How did you get involved in Womanthology?

I was friends with Renae on facebook. I saw her post that she was looking for a letterer for the book, so I volunteered my services. I guess Renae liked how hard I worked, because she asked me to edit
several sections of the book, pair up artistic teams, and write a how-to article on lettering. Then, at the very last minute, she asked me to contribute a short two page story.

What writers or artists have been an influence on your own work? Are there influences from other media that have been important to you?

My tastes are sort of outdated. I was always more drawn to the artists who eschewed the blood and gore in favor of atmosphere and tension. People like Algernon Blackwood, Lord Dunsany, Robert E. Howard, William Blake, E.A. Poe, Eric Stenbock, and so on and so forth were always more my thing. As far as other media is concerned, I'm a big fan of Hammer horror films.

What advice would you give to aspiring comic book creators?

Stick with it. No matter how frustrating it gets, (and it WILL get frustrating) just stick with it. Learn to make rejection a part of your everyday life. Learn how to survive on very little money, and next to no sleep. Remember to take a break once in a while to spend time with your family and feed your pets. Get out to conventions to network with professionals in the industry, from artists and writers all the way up to editors and publishers. Who you know is extremely important in this industry.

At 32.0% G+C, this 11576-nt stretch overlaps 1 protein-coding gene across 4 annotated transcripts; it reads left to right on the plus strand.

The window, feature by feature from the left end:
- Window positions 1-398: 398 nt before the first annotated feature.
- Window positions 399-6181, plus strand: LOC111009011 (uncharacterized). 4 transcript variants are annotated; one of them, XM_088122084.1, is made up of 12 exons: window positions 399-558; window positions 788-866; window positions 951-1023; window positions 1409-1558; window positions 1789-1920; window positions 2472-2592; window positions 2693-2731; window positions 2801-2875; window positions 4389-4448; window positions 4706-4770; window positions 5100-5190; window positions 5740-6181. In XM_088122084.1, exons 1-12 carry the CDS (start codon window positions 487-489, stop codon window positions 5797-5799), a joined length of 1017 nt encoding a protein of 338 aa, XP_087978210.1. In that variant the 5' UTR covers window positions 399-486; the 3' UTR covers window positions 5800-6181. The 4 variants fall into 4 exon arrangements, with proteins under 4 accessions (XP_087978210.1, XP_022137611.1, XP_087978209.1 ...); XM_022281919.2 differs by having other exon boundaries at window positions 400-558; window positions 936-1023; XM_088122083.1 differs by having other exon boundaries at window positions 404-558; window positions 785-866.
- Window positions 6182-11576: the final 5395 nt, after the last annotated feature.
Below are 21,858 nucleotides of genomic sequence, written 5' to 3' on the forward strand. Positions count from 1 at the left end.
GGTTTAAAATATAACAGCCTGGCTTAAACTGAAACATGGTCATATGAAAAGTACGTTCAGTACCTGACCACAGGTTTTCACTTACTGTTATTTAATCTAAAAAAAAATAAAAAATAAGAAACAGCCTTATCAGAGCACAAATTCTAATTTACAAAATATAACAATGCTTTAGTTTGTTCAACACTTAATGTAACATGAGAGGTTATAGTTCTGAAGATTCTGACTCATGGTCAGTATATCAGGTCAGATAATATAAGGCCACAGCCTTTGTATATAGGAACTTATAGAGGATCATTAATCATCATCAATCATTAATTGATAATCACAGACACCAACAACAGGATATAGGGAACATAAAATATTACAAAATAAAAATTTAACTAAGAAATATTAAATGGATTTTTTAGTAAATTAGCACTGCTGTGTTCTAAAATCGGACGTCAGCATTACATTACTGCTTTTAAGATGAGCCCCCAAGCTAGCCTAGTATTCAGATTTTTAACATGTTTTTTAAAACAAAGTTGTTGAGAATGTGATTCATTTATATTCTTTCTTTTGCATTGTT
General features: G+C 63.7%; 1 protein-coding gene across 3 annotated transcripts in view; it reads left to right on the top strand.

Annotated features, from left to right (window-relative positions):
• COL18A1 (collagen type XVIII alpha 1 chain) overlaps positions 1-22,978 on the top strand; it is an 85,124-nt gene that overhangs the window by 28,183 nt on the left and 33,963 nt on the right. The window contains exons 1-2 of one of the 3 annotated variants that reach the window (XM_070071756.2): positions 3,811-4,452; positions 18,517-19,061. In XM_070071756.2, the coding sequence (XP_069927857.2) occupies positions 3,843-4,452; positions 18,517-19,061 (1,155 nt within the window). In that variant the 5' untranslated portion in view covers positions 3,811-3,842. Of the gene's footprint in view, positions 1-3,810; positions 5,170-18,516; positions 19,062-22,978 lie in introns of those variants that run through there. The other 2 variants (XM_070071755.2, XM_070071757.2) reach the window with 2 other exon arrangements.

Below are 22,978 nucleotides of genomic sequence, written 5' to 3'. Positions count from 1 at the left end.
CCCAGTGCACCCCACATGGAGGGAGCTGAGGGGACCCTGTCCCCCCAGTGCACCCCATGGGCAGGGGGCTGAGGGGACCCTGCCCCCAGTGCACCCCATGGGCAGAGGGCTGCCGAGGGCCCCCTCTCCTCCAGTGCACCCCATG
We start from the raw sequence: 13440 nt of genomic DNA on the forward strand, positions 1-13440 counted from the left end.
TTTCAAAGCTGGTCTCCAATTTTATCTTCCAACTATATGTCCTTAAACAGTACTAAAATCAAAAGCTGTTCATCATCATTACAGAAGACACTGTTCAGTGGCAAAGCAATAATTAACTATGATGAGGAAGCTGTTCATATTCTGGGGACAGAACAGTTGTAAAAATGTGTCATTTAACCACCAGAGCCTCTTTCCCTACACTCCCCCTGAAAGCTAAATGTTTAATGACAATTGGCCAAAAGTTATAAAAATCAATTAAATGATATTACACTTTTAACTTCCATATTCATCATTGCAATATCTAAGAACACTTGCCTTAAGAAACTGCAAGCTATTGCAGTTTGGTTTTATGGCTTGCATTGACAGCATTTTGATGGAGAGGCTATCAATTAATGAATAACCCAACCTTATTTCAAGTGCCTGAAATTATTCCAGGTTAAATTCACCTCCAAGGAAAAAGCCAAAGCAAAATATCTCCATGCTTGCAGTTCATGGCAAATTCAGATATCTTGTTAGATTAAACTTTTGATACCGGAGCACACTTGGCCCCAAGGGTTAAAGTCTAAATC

Do you have any favorite comics or graphic novels, or is there something you've read recently that you enjoyed?

I really enjoy Joe Hill's LOCKE & KEY, Guy Davis's MARQUIS, and Mike Mignola's HELLBOY and B.P.R.D. I love old Warren and Skywald magazines like Creepy, Eerie, Nightmare, Psycho, Scream, etc. Oh, and anything Bernie Wrightson touches is a must for me. Even if I don't particularly enjoy the writer he's been paired with, I'll spend hours drooling over his artwork.

In addition to upcoming issues of Anathema, are there any current or upcoming projects you're working on that we can check out?

Beyond ANATHEMA, there's nothing out there at the moment. I have a lot of things I'm working on behind the scenes, which will see the light of day sometime later this year. I'm doing an all-ages, gothic horror graphic novel called THE OTHER SIDE with a fantastic artist named Christine Larsen. I also have a horror/adventure/romance/mystery series I'm co-writing with a good friend of mine, which is still without a title. 2013 should be a big year for me, you'll just have to keep an eye out and wait for more specific details.

Thank you to Rachel for discussing her work and influences with me! You can buy issues of ANATHEMA at her online store and keep tabs on her future work by following her on Twitter or her DeviantART page.

Resources for Women in Horror Month


  1. Excellent & revealing interview. I like how Rachel said she wasn't happy about people seeing behind the scenes. Relates to a lot of projects and events.

  2. Definitely, I think that's valuable information for anyone thinking about using Kickstarter, or any crowdfunding website for a project.